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Home > Health & Wellness > Health Education > Staying Healthy During Back-to-School
Published on July 19, 2016
It’s that time of year again! Back-to-school time can be a rush to get school supplies and new clothes, but there’s more to a successful school year. Now is the time to refresh good school-related habits, and ease any anxiety kids might have about a new class, schedule or school. Here are five tips for putting your healthiest foot forward this school year.
Back-to-school season is stressful for the whole family, but too much stress can lead to a variety of health issues. Help manage stress by talking to your children about anything that's bothering them, and take care not to overload anyone's schedule, including your own. Try to schedule time to relax, play and spend time together, outside of school and extra-curricular activities.
Your workplace and child’s school are full of threatening germs. By teaching your kids about thorough hand-washing techniques, your entire family will cut down on sick days. Stock up on easy-to-carry bottles of hand sanitizer to help your family fight germs when soap and water are not easily accessible.
If you haven’t scheduled your child’s school physical and vaccinations, do so. Keeping up with your child’s vaccinations is not only important for his/her health, but Iowa Immunization Law also mandates that all school children have a completed immunization record on file before beginning school.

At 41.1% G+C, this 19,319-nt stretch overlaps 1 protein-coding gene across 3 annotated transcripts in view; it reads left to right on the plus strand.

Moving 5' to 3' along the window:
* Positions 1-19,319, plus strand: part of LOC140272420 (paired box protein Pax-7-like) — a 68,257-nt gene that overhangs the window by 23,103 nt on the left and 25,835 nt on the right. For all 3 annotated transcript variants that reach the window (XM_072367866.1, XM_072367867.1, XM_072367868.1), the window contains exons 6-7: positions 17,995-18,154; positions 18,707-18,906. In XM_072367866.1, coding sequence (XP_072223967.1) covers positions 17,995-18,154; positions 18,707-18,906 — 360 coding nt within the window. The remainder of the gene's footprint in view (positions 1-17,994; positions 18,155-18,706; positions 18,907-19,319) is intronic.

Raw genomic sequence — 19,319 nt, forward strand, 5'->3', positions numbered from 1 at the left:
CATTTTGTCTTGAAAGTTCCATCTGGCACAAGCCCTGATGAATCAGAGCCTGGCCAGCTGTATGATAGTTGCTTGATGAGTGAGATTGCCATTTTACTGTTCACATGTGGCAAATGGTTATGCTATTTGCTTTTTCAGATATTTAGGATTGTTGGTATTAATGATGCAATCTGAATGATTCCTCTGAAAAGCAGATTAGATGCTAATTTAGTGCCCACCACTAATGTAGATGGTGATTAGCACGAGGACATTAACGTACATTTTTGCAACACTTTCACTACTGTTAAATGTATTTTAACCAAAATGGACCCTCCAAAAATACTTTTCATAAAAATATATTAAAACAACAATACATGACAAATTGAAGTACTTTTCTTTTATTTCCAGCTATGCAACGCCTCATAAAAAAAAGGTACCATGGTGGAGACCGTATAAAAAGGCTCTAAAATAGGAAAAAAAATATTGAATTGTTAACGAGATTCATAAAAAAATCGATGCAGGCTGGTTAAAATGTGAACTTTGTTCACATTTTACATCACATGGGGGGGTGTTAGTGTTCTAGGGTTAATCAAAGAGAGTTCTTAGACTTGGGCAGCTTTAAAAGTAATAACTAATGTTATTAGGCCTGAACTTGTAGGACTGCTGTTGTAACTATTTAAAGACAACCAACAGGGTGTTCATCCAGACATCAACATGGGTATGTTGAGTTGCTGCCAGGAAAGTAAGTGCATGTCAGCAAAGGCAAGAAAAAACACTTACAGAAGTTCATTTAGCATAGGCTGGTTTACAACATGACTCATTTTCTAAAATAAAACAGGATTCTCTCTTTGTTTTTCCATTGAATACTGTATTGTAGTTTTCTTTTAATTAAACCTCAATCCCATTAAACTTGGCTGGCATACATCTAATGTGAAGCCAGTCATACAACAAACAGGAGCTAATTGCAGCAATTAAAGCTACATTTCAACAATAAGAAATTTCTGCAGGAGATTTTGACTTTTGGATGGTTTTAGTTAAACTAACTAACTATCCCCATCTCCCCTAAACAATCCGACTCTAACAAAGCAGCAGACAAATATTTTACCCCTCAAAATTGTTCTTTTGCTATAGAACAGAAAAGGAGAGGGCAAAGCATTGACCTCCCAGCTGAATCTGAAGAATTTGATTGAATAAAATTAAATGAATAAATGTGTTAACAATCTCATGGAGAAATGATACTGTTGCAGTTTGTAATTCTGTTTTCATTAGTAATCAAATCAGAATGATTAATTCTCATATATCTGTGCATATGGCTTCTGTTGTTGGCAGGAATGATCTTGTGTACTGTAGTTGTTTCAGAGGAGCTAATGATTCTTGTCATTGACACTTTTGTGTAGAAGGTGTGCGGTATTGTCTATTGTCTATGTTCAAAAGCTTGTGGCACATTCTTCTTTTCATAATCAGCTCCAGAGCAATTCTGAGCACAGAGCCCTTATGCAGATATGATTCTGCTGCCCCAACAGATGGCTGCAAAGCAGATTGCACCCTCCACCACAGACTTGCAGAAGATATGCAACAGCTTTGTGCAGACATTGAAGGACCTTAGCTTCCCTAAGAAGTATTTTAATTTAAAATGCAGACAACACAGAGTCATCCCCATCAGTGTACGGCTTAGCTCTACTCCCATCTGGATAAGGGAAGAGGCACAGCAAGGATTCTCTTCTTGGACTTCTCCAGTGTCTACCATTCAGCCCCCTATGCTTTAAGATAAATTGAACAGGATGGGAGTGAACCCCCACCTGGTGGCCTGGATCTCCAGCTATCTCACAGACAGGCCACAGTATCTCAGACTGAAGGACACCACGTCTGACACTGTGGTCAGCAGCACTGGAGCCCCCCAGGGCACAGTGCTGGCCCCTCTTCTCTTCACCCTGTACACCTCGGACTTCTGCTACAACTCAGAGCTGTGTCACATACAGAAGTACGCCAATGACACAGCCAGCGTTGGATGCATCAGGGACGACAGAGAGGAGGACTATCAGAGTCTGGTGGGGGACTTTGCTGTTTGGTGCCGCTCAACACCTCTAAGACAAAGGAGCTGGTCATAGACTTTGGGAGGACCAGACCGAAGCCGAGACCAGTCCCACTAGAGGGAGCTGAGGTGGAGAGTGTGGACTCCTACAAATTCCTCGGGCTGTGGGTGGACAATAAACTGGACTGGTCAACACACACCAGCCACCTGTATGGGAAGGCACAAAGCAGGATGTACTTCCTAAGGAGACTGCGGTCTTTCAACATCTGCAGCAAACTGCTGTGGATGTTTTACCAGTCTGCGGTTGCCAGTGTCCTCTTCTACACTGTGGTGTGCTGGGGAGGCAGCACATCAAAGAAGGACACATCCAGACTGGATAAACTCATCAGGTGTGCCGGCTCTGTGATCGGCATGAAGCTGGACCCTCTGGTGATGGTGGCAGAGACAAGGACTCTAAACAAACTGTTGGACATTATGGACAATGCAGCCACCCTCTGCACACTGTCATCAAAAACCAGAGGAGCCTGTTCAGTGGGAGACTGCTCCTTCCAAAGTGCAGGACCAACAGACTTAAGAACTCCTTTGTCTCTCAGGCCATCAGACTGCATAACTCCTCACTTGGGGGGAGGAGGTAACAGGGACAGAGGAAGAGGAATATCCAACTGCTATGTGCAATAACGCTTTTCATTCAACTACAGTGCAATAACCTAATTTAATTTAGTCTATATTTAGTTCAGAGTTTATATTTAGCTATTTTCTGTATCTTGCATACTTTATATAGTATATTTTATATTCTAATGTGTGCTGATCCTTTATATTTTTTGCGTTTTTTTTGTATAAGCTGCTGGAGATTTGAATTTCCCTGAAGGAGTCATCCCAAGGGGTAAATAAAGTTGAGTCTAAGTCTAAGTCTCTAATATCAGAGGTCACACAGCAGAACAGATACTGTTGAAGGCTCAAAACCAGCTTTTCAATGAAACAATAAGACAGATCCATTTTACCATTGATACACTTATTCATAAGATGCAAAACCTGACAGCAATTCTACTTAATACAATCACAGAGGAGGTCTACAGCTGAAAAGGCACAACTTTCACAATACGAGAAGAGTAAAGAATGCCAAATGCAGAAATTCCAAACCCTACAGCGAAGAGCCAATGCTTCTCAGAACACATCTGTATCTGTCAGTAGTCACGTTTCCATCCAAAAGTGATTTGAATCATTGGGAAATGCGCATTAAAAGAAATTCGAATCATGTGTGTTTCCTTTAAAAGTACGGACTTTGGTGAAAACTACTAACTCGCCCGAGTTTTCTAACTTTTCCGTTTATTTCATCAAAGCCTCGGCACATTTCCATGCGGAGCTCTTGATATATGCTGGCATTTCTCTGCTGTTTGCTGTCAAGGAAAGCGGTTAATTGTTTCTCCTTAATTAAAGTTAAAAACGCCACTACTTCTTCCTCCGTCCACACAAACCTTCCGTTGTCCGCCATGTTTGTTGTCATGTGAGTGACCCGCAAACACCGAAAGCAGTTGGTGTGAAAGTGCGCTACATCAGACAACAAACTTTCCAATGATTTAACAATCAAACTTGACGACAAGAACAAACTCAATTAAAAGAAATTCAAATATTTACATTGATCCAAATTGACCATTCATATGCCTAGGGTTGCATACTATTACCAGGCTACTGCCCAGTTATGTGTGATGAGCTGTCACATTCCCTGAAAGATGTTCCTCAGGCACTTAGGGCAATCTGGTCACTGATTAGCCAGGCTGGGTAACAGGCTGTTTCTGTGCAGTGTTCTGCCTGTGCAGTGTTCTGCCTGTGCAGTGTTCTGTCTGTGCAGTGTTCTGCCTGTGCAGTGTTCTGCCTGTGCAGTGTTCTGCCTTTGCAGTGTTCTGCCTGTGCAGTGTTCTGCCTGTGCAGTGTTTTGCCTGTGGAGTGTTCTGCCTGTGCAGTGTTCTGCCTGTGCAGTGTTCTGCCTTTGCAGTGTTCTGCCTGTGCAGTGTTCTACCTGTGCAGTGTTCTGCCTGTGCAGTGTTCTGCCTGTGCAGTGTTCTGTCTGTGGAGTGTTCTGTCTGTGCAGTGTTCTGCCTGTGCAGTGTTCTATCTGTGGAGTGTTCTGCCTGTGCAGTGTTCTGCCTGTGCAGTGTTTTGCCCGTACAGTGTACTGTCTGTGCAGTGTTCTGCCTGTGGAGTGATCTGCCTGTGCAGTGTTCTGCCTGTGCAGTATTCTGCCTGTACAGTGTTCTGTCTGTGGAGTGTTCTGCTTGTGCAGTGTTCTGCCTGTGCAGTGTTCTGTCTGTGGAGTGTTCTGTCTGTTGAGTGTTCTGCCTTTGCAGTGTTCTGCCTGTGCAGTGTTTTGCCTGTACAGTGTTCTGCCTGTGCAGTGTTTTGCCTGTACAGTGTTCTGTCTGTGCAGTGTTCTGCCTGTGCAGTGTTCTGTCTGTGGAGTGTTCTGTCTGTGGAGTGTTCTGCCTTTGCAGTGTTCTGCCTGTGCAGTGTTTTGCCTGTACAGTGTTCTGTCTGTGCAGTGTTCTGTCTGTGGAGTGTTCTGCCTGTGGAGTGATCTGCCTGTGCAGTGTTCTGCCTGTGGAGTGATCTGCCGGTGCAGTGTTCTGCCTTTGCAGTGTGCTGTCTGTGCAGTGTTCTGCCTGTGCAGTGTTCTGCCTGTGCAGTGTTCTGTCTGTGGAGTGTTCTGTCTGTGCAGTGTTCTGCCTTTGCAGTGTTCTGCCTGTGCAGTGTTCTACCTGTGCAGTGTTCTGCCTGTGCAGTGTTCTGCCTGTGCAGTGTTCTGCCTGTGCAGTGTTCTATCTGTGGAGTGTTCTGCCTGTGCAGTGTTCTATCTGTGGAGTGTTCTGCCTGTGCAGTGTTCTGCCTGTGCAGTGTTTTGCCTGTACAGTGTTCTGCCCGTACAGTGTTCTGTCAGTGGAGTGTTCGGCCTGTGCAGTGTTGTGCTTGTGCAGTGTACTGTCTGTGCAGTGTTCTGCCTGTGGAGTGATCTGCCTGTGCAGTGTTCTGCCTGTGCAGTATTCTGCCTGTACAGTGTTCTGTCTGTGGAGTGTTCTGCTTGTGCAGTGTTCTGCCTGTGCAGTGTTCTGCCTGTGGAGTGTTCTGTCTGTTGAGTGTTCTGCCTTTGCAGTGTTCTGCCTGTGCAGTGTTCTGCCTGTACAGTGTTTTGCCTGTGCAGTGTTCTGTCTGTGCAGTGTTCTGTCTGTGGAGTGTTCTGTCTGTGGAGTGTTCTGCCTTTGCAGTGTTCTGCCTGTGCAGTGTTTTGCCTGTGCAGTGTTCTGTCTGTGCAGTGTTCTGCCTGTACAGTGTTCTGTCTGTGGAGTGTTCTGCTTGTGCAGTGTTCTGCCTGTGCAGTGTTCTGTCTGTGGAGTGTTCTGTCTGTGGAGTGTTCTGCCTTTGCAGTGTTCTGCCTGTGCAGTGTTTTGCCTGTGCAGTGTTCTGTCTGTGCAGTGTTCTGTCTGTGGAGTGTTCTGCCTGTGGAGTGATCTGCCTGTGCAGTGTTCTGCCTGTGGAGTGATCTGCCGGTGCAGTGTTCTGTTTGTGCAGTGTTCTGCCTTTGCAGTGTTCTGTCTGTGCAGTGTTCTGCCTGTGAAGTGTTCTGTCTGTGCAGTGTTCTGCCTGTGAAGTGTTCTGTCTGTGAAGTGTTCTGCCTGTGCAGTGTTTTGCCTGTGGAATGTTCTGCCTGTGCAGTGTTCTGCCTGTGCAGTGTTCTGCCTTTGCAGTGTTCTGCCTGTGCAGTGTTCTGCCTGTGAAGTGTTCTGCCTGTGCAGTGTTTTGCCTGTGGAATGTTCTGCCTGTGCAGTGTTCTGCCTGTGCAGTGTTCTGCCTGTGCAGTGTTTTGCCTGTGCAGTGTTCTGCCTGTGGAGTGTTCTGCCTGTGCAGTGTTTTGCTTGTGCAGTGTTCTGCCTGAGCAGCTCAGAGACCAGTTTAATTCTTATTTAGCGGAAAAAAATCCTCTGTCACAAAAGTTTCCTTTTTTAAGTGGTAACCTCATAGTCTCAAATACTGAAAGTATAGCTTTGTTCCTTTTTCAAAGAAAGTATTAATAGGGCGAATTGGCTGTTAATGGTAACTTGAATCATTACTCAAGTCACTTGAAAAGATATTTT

Annual physicals are a great way to make sure your child is healthy and ready for the new school year. Visiting the same pediatrician or primary care provider each year helps kids feel more comfortable and ensures that they connect with and trust their doctor. Learn more about school physicals.
Back to school often means back to earlier bedtimes for many kids. Children 7- to 16-years-old need 8-12 hours of sleep per night on average. Not meeting the minimum hours of sleep per night may cause children to have difficulty staying awake or paying attention in school, which could result in lower grades. Convincing your child to go to bed earlier can be difficult, so some early evening exercise could be dually beneficial. For example, taking a walk as a family or playing outside for 30 to 60 minutes would benefit your child by getting them active and would tire them out more for bed. However, avoid exercise too close to bed as this could have the reverse effect as well.
One of the most difficult parts about the school year is ensuring that your child makes healthy choices at school. Start by making sure your child gets a hearty breakfast full of protein, whole grains and vitamins to prepare for the day and keep him or her from getting hungry before lunch. Teach your child the benefits of healthy eating and explore ways to serve fruits and veggies in a way that appeals to your child.
By keeping these simple tips in mind, you can reduce the risk of illness in your home and have a more enjoyable, healthier school year! To find a Mercy pediatrician or primary care provider, call our Find-A-Doc line at (319) 369-4444.